Living Streets Aotearoa has filed a claim in the High Court in Auckland against the decisions of Auckland Council and the NZTA which resulted in large numbers of e-scooters being used on the city’s footpaths. Living Streets is seeking judicial review of those decisions.
The essence of the case against NZTA is that it failed to consult with parties likely to be affected by the decision when it issued a Notice declaring that e-scooters meeting certain criteria were not motor vehicles. Also, it failed to consider some important implications of the decision to issue the Notice, including whether the e-scooters, the hiring of large numbers of which it intended to facilitate, met the statutory requirements for lawful use on footpaths.
Living Streets Aotearoa is also seeking a declaration that the e-scooters for hire in Auckland do not come within the terms of the exemptions granted in the Notice and the Land Transport (Road User) Rule 2004.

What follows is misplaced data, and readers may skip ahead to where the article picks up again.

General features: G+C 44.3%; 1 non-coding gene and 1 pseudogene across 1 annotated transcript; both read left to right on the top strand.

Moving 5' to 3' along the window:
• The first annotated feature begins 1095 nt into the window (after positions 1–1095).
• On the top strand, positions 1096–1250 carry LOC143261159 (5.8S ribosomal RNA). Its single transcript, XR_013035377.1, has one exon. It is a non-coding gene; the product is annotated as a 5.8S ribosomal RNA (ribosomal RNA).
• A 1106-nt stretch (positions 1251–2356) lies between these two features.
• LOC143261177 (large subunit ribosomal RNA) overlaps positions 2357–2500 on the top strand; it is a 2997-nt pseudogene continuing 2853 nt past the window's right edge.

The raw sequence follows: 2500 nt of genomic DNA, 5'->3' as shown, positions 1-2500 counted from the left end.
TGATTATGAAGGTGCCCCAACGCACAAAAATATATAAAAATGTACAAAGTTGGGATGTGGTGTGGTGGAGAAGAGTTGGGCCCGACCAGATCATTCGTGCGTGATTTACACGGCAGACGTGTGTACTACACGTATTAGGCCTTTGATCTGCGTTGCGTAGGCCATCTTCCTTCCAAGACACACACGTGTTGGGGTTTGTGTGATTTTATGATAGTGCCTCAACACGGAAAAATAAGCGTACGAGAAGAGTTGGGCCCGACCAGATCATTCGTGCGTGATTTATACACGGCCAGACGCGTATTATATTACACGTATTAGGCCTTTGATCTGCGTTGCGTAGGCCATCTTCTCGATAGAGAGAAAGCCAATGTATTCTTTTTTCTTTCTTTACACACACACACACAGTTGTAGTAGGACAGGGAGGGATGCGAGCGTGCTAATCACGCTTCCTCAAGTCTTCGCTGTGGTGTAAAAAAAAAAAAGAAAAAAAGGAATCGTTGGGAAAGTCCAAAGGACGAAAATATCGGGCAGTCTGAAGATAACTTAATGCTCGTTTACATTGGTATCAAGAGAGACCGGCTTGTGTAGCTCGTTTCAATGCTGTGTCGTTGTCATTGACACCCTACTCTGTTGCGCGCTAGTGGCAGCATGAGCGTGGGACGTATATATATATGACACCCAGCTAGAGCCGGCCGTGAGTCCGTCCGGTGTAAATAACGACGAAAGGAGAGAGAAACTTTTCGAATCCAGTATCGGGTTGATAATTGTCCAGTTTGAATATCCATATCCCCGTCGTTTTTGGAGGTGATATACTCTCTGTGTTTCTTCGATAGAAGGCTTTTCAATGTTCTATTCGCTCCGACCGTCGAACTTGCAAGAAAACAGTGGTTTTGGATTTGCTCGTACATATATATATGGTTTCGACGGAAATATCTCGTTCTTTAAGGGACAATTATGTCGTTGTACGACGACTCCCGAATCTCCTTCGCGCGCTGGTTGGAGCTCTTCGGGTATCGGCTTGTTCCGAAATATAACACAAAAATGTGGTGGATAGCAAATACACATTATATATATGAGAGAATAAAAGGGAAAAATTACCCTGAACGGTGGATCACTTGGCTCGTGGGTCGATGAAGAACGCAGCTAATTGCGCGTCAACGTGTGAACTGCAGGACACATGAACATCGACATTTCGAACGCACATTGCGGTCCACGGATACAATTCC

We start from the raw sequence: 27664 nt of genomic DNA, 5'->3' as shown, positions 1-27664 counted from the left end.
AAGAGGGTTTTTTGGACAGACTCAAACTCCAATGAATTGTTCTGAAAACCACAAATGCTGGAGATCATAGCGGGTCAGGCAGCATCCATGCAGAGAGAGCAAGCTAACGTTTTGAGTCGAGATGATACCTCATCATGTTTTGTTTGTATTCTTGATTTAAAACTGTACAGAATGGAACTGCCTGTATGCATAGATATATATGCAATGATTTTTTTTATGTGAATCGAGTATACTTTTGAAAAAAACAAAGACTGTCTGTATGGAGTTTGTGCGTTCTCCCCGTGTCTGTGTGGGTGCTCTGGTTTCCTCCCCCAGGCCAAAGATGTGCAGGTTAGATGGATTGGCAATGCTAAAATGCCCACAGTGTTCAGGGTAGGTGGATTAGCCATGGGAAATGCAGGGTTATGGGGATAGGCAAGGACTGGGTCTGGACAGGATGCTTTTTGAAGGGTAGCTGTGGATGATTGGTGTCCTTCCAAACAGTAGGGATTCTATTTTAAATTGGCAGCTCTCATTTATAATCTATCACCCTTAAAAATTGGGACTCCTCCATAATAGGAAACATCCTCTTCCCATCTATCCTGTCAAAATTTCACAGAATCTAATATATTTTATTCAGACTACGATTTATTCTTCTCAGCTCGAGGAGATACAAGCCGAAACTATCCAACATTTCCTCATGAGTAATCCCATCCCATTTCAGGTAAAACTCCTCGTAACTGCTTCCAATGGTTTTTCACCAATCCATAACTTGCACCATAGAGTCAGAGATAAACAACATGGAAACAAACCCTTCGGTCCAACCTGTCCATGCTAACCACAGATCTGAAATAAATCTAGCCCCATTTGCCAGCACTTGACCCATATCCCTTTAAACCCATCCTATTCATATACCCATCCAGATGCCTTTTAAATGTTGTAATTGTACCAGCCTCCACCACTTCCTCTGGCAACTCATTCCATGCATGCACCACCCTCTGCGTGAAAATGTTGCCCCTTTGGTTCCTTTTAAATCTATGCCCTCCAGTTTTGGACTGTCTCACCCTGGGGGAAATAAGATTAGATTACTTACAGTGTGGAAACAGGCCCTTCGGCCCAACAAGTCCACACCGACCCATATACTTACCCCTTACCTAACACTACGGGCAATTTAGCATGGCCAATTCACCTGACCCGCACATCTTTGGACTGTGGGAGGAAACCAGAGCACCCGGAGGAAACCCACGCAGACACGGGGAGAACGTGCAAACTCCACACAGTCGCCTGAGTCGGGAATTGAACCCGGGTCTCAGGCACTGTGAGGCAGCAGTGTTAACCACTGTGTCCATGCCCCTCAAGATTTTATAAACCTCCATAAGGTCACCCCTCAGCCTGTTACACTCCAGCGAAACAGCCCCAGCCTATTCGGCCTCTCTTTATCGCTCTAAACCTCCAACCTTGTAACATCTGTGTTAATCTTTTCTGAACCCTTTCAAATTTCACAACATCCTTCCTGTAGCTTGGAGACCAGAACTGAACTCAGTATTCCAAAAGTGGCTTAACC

The principal case against Auckland Council is that it licensed the operation of hire e-scooter businesses for use on Auckland footpaths when they did not meet the conditions for lawful use on footpaths and similarly failed to consult with affected parties.
Living Streets and other members of the Footpaths4Feet Coalition have been trying to convince the government that footpaths are for people on foot or using mobility devices such as wheelchairs and are not the appropriate place for e-scooters.
Riding, and leaving, e-scooters on footpaths endangers and intimidates many pedestrians who range in age from infants in prams to elders in their 80s and above. Pedestrians also include people with a wide range of sensory and cognitive disabilities including the inability to see where e-scooters are. These people all have a right to be safe and to feel safe on the footpath.
We also want relatively-climate friendly personal transport devices such as e-scooters to be allocated dedicated road space so that riders can also be and feel safe. These devices are ideal for many trips currently undertaken by people driving alone in cars. Providing a safe, pleasant place for them to be used should encourage more people to ditch the drive and go for the ride.
The case is being handled by Chris Browne of Auckland law firm Wilson Harle.